“I am not so sure. Auditors are by definition backward looking. A lot of sustainability reporting is about the future – it is about innovation and change. I think there is a point at which there is no overlap. Hence, I do very much see the role for Directors as it is clearly both about compliance AND performance (the two hats a director wears). Not sure I can see it as clearly for the auditor. My mind is, however, always open for input…… “

  5. This note was posted by Maura Hodge on LinkedIn:

    “In my opinion, the only way sustainability reporting will become pervasive and reliable is through integrated reporting. Only when management adopts sustainability as a core element of its strategy will the appropriate resources be allocated to it. As a result of being part of the Company’s strategy, sustainability information will naturally follow in a Company’s attempt to be transparent and accountable.

    As an auditor for KPMG, I know that we support integrated reporting and are developing ways to address increased sustainability reporting within financial reports. I forsee a future of auditors being able to provide assurance on historical quantitaive information, i.e. data the Company has collected thus far to report on the results of their sustainability efforts as well as assurance on qualitative or forward looking information similar to that found in a MD&A.”

  6. Olaf Brugman posted this on LinkedIn:

    “IR is a step forward, clearly.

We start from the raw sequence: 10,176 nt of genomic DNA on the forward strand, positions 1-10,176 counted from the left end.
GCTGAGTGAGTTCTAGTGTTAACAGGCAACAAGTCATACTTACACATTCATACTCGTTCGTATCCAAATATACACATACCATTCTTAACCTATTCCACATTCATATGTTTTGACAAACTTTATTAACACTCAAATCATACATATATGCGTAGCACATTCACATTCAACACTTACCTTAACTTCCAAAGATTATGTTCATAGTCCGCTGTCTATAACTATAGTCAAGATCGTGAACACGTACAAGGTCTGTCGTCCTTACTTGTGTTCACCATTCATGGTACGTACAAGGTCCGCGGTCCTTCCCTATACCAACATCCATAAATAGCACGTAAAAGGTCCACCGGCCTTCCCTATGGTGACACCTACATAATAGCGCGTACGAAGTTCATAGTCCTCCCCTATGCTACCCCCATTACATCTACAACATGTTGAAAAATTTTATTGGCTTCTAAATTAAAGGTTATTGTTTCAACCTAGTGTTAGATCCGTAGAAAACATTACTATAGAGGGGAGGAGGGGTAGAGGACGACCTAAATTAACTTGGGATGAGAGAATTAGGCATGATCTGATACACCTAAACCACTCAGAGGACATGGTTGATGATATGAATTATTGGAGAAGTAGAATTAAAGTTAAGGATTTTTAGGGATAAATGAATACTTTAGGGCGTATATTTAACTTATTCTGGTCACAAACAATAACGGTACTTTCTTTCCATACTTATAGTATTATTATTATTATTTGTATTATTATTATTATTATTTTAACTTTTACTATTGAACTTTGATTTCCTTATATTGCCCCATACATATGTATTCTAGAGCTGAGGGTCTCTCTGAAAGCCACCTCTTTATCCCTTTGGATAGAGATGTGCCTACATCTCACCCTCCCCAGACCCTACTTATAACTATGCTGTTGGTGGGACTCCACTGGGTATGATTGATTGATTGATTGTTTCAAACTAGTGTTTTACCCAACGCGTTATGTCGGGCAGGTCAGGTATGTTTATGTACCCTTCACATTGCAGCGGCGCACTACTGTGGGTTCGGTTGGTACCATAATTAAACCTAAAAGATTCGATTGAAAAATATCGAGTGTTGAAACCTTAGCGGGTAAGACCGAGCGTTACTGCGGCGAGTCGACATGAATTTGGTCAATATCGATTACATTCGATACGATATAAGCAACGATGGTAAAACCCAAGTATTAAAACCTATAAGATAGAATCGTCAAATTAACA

However, there are several external barriers for companies to innovate their reporting towards more integrated reporting: 1) executive paralysis because of suffocating oversight and regulation, 2) Increased government oversight and regulation in itself (however contradictoray that may seem), 3) underinvolvement of business in IR initiatives, 4) underinvolvement of the management accounting perspective in IR, meaning that steering and control professionals and mechanisms do not develop congruently with the frameworks coming towards them, 5) overinvolvement of external auditors (although this profession seems to understand the topic of non-financial performance very well), 6) lack of recognition that transparency and integrated impact calculation are very different things 7) immaterial indicators surfacing in new reporting standards/principles, 8) imbalanced stakeholder groups: parties involved the most in IR standard setting are the worst reporters themselves: governments, NGOs, audit/accountancy firms, consultancy firms (what happened to lead by example?) 10) with all these different perspectives and interests regarding IR, there is the risk that the battle for who is taking control of IR will become more important that the qualities and effects of IR itself.”

    Many thanks for sharing these insights, Olaf!